Journal of Sensors

Volume 2019, Article ID 1216838, 19 pages

https://doi.org/10.1155/2019/1216838

## Randomly Weighted CKF for Multisensor Integrated Systems

^{1}National Key Laboratory of Science and Technology on Aerospace Intelligent Control, Beijing 100854, China^{2}School of Automatics, Northwestern Polytechnical University, Xi’an 710072, China^{3}School of Engineering, RMIT University, Bundoora, VIC 3083, Australia^{4}Laboratory of Excellence on Design of Alloy Metals for low-mAss Structures (DAMAS), Université de Lorraine, France

Correspondence should be addressed to Zhaohui Gao; nc.ude.upwn.liam@oagrednaxela

Received 3 November 2018; Revised 27 January 2019; Accepted 4 August 2019; Published 11 November 2019

Academic Editor: Jesus Corres

Copyright © 2019 Hua Zong et al. This is an open access article distributed under the Creative Commons Attribution License, which permits unrestricted use, distribution, and reproduction in any medium, provided the original work is properly cited.

#### Abstract

The cubature Kalman filter (CKF) is an estimation method for nonlinear Gaussian systems. However, its filtering solution is affected by system error, leading to biased or diverged system state estimation. This paper proposes a randomly weighted CKF (RWCKF) to handle the CKF limitation. This method incorporates random weights in CKF to restrain system error’s influence on system state estimation by dynamic modification of cubature point weights. Randomly weighted theories are established to estimate predicted system state and system measurement as well as their covariances. Simulation and experimental results as well as comparison analyses demonstrate the presented RWCKF conquers the CKF problem, leading to enhanced accuracy for system state estimation.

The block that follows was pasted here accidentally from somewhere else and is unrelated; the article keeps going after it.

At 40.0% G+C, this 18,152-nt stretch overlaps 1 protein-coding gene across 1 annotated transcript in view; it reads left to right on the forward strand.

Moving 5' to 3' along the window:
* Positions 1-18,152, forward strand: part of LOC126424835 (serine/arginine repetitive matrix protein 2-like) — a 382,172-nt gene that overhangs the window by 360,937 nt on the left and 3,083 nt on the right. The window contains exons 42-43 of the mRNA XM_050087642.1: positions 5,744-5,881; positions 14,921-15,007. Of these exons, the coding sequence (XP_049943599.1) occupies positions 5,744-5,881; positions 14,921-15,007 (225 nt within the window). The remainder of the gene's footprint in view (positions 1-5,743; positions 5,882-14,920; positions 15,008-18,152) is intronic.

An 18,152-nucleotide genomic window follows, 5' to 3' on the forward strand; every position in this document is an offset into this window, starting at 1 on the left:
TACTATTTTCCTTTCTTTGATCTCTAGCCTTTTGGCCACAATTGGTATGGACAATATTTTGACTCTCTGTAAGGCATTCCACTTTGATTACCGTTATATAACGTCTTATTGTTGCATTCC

#### 1. Introduction

Nonlinear system state estimation is an importance research topic in various fields such as multisensor data fusion and integrated navigation, weapon guidance and control, intelligent transportation, system identification, and target tracking. The extended Kalman filter is a typical estimation method for nonlinear system state estimation [1, 2]. This method approximates the nonlinear system equation using first-order Taylor expansion and then uses the conventional Kalman filter for system state estimation. However, the linear approximation of the nonlinear system equation involves error in estimating the mean and covariance of system state, resulting in divergent solutions [3, 4]. Further, the calculation of the Jacobian matrix involved in EKF is an intricate and burdensome process [5].

The unscented Kalman filter (UKF) is an improved method of EKF. This method incorporates unscented transformation in the Kalman filter to estimate system state for nonlinear systems [6–9]. It is simple in computation and has higher accuracy than EKF [10]. However, due to the use of the same structure of linear update as the Kalman filter, UKF requires accurate system models and exact noise statistics [11]. If the system models involve error, the UKF solution will be degraded or diverged. The adaptive unscented Kalman filter (AUKF) is an approach to restraining system error’s interference on system state estimation by introducing an adaptive factor [12]. However, as the adaptive factor is determined empirically, this method cannot be adapted to the uncertain nature of system error, leading to suboptimal or biased filtering solutions. The stochastic integration filter (SIF) is a local filter based on stochastic integration [13]. This filter provides the asymptotically exact evaluation of an integral. Its convergence speed is also faster than that of Monte Carlo integration. However, similar to UKF, the SIF filtering solution is still affected by system error.